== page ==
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Nobel Prize Awarded for Discovery of How Cells Sense Oxygen, ASH Members Elected to the National Academy of Medicine, and more

December 30, 2021
William G. Kaelin Jr., MD
Peter J. Ratcliffe, FRS, FMedSci
Gregg L. Semenza, MD, PhD

Nobel Prize Awarded for Discovery of How Cells Sense Oxygen

The Nobel Prize in physiology or medicine was awarded to scientists William G. Kaelin Jr., MD, Peter J. Ratcliffe, FRS, FMedSci, and Gregg L. Semenza, MD, PhD, for discovering how cells sense and respond to oxygen.

Their work began in the 1990s, when Dr. Semenza identified genes that switched on when oxygen levels were low to increase erythropoietin levels, thus producing more oxygen-carrying red blood cells. The process allows the human body to adapt to higher altitudes, but cancer cells also can exploit these molecular switches to thrive. Each scientist worked independently to understand the mechanism that allows cells to adapt to different oxygen levels, staying in contact and occasionally sharing data.

While the discoveries could spur new therapies for conditions related to a lack of oxygen, including stroke, heart attacks, respiratory diseases, and cancer, the researchers' original incentive was to follow their curiosity and unravel basic biology – they did not necessarily expect their work to have clinical applications, according to Dr. Kaelin, who spoke with The Washington Post after the announcement.

"This kind of research is increasingly under threat. It's much easier for fundraisers and policymakers to say we will support scientists, but … tell us how it will improve outcomes in five years. When you're doing real science, you have to be prepared to take the road where it takes you – and if you're doing science, it's hard to predict where the road is going to take you," he said.

The three scientists plan to split the approximately $900,000 award equally.

Source: The Washington Post, October 7, 2019.

Hearn Jay Cho, MD, PhD

MMRF Appoints Hearn Jay Cho as Chief Medical Officer

The Multiple Myeloma Research Foundation (MMRF) has selected Hearn Jay Cho, MD, PhD, as its chief medical officer. In this role, he also will lead the Multiple Myeloma Research Consortium, a group of 25 institutions researching treatment options for patients with multiple myeloma.

Dr. Cho will continue to serve as associate professor of medicine at the Icahn School of Medicine at Mount Sinai and as attending physician within the Multiple Myeloma Service at the Mount Sinai Tisch Cancer Institute. He will also continue to manage his laboratory at Mount Sinai.

"We are excited to have Dr. Cho, with his talent, expertise, and experience as a leading physician in the myeloma field, join the MMRF. Dr. Cho will contribute to the MMRF's mission to find a cure for each and every multiple myeloma patient," said Paul Giusti, MMRF president and CEO.

Source: Multiple Myeloma Research Foundation press release, September 10, 2019.

Minsoo Kim, PhD

Researchers Receive $2.8 Million NIH Grant to Improve T-Cell Treatment

Minsoo Kim, PhD, from the Wilmot Cancer Institute in Rochester, New York, has received a $2.8 million award supporting his research to mitigate side effects associated with T-cell immunotherapy.

Dr. Kim will serve as principal investigator for a trial studying the off-target toxicity of bioengineered T cells that are re-infused into patients with cancer. Early research suggested that these T cells may "hide" in noncancerous tissues for several days, causing a natural immune system response that can damage vital organs. The researchers hope to find new ways to control this T-cell migration with less toxicity.

"This is already a very promising treatment, but if we can better understand the homing properties of the cells and steer them more quickly and directly toward the cancer, we may be able to minimize side effects and make the treatment more effective," said Dr. Kim, who is a Dean's professor of Microbiology and Immunology and of Pharmacology and Physiology. He is also coleader of Wilmot's Cancer Microenvironment Research Program.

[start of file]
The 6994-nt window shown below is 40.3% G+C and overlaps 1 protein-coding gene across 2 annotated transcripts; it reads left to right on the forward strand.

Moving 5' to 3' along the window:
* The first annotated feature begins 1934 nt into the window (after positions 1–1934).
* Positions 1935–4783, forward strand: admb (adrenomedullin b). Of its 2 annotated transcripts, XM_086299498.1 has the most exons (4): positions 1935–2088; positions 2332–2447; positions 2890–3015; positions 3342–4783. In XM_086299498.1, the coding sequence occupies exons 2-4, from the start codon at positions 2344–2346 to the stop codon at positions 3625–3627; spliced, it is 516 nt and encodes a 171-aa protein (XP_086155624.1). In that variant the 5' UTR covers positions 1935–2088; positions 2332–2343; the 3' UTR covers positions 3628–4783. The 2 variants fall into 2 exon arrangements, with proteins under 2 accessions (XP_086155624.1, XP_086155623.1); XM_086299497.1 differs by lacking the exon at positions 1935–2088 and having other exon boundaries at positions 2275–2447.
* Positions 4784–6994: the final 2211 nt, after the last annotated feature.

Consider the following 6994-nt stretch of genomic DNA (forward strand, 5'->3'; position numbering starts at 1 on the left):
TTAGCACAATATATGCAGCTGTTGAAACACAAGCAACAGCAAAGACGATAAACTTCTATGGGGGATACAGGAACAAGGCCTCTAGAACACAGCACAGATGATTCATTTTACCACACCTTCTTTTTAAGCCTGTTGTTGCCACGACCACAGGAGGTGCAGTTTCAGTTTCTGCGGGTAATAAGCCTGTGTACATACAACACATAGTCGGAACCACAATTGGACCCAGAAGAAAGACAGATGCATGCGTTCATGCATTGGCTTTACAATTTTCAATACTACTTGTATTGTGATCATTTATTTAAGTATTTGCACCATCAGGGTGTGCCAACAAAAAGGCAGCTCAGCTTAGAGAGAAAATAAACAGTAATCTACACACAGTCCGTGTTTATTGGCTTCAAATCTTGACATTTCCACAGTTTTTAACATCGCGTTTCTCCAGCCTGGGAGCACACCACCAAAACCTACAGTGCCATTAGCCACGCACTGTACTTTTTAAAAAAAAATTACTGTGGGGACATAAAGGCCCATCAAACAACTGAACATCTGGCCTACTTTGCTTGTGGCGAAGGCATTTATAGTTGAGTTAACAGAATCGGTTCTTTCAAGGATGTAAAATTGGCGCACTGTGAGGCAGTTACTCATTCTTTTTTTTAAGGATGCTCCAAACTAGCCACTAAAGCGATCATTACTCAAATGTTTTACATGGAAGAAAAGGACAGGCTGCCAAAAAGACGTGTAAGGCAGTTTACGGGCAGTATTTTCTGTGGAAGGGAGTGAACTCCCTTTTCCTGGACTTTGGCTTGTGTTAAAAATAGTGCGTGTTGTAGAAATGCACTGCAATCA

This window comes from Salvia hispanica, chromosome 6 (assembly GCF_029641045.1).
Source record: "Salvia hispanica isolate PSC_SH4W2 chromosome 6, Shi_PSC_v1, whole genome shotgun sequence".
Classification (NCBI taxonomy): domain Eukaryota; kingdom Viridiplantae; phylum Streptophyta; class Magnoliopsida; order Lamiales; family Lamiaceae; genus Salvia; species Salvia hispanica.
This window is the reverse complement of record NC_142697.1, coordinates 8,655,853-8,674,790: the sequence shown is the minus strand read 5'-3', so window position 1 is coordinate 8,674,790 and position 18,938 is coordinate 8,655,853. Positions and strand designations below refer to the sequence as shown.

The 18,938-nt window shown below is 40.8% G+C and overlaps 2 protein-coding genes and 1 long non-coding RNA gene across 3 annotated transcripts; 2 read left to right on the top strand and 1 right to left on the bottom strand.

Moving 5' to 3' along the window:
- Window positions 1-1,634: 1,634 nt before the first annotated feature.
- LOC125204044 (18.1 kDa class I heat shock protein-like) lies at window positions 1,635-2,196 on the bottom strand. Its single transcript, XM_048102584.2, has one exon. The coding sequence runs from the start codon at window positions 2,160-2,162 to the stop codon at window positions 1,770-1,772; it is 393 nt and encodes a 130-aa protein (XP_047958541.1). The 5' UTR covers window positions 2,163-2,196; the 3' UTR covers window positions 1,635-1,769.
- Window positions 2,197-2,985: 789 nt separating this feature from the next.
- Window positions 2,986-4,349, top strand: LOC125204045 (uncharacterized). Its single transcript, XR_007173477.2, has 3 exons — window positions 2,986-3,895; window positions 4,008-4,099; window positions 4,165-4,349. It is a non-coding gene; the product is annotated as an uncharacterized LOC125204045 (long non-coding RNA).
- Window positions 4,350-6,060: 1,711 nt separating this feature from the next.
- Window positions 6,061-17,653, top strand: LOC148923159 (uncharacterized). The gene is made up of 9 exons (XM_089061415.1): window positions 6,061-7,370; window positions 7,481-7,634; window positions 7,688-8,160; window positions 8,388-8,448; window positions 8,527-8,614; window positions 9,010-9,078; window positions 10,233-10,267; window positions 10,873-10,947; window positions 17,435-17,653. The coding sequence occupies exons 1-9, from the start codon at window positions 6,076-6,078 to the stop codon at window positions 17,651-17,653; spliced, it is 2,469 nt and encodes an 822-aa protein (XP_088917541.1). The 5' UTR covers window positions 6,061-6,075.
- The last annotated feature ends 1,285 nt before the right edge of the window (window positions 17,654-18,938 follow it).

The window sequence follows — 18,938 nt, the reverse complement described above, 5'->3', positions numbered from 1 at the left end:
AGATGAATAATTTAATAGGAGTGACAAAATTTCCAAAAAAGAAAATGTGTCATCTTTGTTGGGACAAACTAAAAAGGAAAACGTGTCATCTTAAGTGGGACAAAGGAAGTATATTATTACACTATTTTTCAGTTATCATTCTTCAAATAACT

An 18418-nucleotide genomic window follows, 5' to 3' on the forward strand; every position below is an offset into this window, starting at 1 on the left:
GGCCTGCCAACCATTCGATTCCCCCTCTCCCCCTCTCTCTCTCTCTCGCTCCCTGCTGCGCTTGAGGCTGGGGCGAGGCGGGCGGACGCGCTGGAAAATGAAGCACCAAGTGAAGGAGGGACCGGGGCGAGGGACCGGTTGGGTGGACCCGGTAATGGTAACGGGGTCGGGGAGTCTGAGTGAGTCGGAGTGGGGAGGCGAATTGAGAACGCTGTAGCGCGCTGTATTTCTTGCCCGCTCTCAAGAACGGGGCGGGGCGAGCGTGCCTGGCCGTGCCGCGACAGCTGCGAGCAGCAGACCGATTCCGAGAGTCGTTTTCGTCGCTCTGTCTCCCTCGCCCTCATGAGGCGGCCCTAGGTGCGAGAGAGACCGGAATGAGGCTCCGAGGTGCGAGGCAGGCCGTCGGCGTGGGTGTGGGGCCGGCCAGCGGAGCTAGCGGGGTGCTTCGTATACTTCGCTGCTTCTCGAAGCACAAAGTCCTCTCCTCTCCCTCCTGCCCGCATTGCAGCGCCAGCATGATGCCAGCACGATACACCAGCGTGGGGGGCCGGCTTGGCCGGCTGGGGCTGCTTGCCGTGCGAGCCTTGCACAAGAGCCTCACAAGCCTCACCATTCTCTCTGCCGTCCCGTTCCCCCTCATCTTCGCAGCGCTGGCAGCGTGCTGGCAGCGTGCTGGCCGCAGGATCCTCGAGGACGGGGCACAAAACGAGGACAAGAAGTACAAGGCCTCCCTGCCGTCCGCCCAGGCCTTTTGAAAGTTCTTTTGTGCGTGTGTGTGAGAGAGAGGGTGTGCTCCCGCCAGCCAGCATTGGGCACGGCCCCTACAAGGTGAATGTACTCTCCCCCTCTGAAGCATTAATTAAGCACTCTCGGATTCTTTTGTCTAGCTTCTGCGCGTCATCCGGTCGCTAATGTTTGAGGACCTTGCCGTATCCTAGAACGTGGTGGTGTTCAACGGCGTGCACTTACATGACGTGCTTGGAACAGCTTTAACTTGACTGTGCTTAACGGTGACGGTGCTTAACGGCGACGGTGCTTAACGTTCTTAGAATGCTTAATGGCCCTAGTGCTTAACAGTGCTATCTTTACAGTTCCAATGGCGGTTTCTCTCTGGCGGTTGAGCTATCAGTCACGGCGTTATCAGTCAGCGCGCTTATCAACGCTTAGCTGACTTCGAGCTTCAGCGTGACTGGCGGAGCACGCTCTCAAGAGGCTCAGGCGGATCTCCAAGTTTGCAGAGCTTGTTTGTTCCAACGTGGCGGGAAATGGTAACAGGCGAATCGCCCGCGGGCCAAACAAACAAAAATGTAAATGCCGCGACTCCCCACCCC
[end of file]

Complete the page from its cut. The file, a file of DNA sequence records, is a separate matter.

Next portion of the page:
Alongside Dr. Kim, Richard Waugh, PhD, professor of Biomedical Engineering and Vice Provost for Research at the University of Rochester, will serve as co–principal investigator, and Patrick Reagan, MD, of Wilmot Cancer Institute, will serve as co-investigator. The NIH will fund the project through 2024.

Source: University of Rochester Medical Center news release, September 10, 2019.

Max D. Cooper, MD
Jacques Miller, PhD

Max Cooper and Jacques Miller Receive 2019 Albert Lasker Basic Medical Research Award

The Albert and Mary Lasker Foundation announced the winners of its Basic Medical Research Award: Max D. Cooper, MD, from Emory University School of Medicine in Atlanta, and Jacques Miller, PhD, from the Walter and Eliza Hall Institute of Medical Research in Melbourne.

The scientists were recognized for their discoveries in immunology. They first identified the two distinct types of lymphocytes, B and T cells, providing "the organizing principle of the adaptive immune system," according to a press release announcing the award.

Their findings launched numerous advances in basic science and medicine, including the development of monoclonal antibodies, generation of antibody diversity, major histocompatibility complex (MHC) restriction for immune defense, antigen processing by dendritic cells, and checkpoint inhibition therapy for cancer.

Dr. Miller began his research in the 1960s, working with mice with lymphocytic leukemia. During that time, Dr. Cooper, a pediatrician, became interested in how certain children were unusually susceptible to infections.

Their research later dovetailed, and they were able to delineate the adaptive immune system's two major branches, each of which performs distinct functions, "opening a new era of cellular immunology." Their historic discoveries have enabled strategies using immune cells to treat a range of illnesses, including cancer, autoimmune conditions, immunodeficiency disorders, and more.

Source: Lasker Foundation press release, September 11, 2019.

Yiping Yang, MD, PhD

Ohio State Selects Yiping Yang as Director of the Division of Hematology

The Ohio State University Comprehensive Cancer Center – Arthur G. James Cancer Hospital and Richard J. Solove Research Institute (OSUCCC – James) and The Ohio State University College of Medicine have appointed Yiping Yang, MD, PhD, director of the Division of Hematology.